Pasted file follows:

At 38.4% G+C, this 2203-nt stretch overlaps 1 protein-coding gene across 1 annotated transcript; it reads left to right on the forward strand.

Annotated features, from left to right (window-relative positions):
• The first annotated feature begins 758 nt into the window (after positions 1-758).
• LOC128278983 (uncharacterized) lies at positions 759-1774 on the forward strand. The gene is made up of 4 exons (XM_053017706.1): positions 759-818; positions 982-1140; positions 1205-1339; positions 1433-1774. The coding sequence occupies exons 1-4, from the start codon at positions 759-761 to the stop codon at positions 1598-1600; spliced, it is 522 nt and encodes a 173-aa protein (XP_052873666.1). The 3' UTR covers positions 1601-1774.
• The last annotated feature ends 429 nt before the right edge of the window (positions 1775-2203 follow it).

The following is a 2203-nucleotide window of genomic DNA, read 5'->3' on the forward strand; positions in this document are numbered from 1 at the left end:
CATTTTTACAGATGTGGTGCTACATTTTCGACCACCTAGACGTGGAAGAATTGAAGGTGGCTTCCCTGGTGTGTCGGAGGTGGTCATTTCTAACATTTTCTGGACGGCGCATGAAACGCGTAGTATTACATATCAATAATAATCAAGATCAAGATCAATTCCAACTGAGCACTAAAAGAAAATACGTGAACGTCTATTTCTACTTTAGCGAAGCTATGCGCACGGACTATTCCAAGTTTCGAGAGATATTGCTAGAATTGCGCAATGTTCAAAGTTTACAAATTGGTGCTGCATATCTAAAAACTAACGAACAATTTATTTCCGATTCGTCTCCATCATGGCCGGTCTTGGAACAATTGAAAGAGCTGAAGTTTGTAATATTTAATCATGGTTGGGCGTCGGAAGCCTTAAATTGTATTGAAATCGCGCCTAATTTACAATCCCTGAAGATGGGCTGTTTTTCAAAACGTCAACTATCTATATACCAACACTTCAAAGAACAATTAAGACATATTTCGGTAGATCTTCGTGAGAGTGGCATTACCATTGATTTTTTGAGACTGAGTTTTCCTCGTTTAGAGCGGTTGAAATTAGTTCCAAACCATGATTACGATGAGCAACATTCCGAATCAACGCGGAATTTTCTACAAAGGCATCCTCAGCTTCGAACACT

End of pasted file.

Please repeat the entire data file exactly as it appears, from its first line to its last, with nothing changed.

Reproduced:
At 38.4% G+C, this 2203-nt stretch overlaps 1 protein-coding gene across 1 annotated transcript; it reads left to right on the forward strand.

Annotated features, from left to right (window-relative positions):
• The first annotated feature begins 758 nt into the window (after positions 1-758).
• LOC128278983 (uncharacterized) lies at positions 759-1774 on the forward strand. The gene is made up of 4 exons (XM_053017706.1): positions 759-818; positions 982-1140; positions 1205-1339; positions 1433-1774. The coding sequence occupies exons 1-4, from the start codon at positions 759-761 to the stop codon at positions 1598-1600; spliced, it is 522 nt and encodes a 173-aa protein (XP_052873666.1). The 3' UTR covers positions 1601-1774.
• The last annotated feature ends 429 nt before the right edge of the window (positions 1775-2203 follow it).

The following is a 2203-nucleotide window of genomic DNA, read 5'->3' on the forward strand; positions in this document are numbered from 1 at the left end:
CATTTTTACAGATGTGGTGCTACATTTTCGACCACCTAGACGTGGAAGAATTGAAGGTGGCTTCCCTGGTGTGTCGGAGGTGGTCATTTCTAACATTTTCTGGACGGCGCATGAAACGCGTAGTATTACATATCAATAATAATCAAGATCAAGATCAATTCCAACTGAGCACTAAAAGAAAATACGTGAACGTCTATTTCTACTTTAGCGAAGCTATGCGCACGGACTATTCCAAGTTTCGAGAGATATTGCTAGAATTGCGCAATGTTCAAAGTTTACAAATTGGTGCTGCATATCTAAAAACTAACGAACAATTTATTTCCGATTCGTCTCCATCATGGCCGGTCTTGGAACAATTGAAAGAGCTGAAGTTTGTAATATTTAATCATGGTTGGGCGTCGGAAGCCTTAAATTGTATTGAAATCGCGCCTAATTTACAATCCCTGAAGATGGGCTGTTTTTCAAAACGTCAACTATCTATATACCAACACTTCAAAGAACAATTAAGACATATTTCGGTAGATCTTCGTGAGAGTGGCATTACCATTGATTTTTTGAGACTGAGTTTTCCTCGTTTAGAGCGGTTGAAATTAGTTCCAAACCATGATTACGATGAGCAACATTCCGAATCAACGCGGAATTTTCTACAAAGGCATCCTCAGCTTCGAACACT